Lack of English a barrier to recruitment of workers from Bulgaria and Romania


Posted on January 26th, by geoff in Caring Times, Caring Times head. No Comments

Caring Times, February 2014

While national debate continues about the likely effects of a possible influx of workers from Bulgaria and Romania, it seems few of them will be working in care homes.

While the care sector has acquired a reputation as an employer of cheap labour from overseas, with care home groups actively recruiting staff from the Philippines, India and Poland, it appears that tighter regulation by the UK Border Agency, combined with the fact that very few Bulgarians and Romanians can speak English, means care home operators do not see this new labour pool as one in which they can fish.

Three major provider associations contacted by Caring Times said they were unaware of any of their members seeking to employ Bulgarians or Romanians as care workers. Registered Nursing Home Association chief executive Frank Ursell said the language problem was the biggest difficulty.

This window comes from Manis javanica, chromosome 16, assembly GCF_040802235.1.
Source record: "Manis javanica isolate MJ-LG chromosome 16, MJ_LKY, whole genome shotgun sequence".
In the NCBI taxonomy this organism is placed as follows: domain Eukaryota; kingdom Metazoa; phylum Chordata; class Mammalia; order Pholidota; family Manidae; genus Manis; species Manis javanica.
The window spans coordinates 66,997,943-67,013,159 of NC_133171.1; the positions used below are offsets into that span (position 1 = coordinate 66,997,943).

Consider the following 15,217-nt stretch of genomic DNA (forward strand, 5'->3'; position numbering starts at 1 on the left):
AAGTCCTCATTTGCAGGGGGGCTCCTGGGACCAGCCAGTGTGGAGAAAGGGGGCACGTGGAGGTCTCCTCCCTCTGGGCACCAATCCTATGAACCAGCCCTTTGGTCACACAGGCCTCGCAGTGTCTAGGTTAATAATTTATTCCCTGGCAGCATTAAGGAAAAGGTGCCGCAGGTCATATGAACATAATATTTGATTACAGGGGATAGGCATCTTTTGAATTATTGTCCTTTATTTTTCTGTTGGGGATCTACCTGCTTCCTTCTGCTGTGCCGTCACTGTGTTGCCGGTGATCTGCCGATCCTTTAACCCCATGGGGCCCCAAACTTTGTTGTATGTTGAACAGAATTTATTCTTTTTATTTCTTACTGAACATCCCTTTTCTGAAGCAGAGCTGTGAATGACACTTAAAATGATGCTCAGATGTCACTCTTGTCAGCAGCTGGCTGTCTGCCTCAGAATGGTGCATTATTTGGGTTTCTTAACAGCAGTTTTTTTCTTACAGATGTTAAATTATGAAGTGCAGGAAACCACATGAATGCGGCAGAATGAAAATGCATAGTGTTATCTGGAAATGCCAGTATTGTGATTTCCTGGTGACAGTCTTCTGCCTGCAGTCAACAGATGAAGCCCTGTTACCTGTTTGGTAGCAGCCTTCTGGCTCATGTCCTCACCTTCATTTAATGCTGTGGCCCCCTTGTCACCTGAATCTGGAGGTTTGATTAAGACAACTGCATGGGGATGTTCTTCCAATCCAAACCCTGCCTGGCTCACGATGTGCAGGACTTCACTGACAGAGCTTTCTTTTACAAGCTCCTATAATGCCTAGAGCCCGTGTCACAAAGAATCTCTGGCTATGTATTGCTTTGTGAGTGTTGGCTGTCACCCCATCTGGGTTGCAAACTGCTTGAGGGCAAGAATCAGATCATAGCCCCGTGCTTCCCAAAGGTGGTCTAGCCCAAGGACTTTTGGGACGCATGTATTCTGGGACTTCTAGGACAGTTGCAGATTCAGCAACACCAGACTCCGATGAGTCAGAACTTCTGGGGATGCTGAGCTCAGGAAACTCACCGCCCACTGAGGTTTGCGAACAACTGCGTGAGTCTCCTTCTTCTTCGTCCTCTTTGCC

“Poland is very different in that English is taught as a second language in the schools there, but that has not been the case in Bulgaria and Romania,” he said.

Provider groups contacted by Caring Times confirmed that they did not see the recent availability of workers form Easter Europe as any kind of panacea for their recruitment difficulties. Care UK typified the general response: “Care UK is a popular choice for people wanting to further their career in health or social care,” a spokesman said.

“Anyone applying for a role with us has to meet a set of strict criteria which includes a compassionate, caring attitude and a good grasp of the English language as well as the usual job-based skills and knowledge. Like any employer we consider candidates from other European countries but we’ll be looking for good language skills as well as the right attitude and necessary qualifications.”





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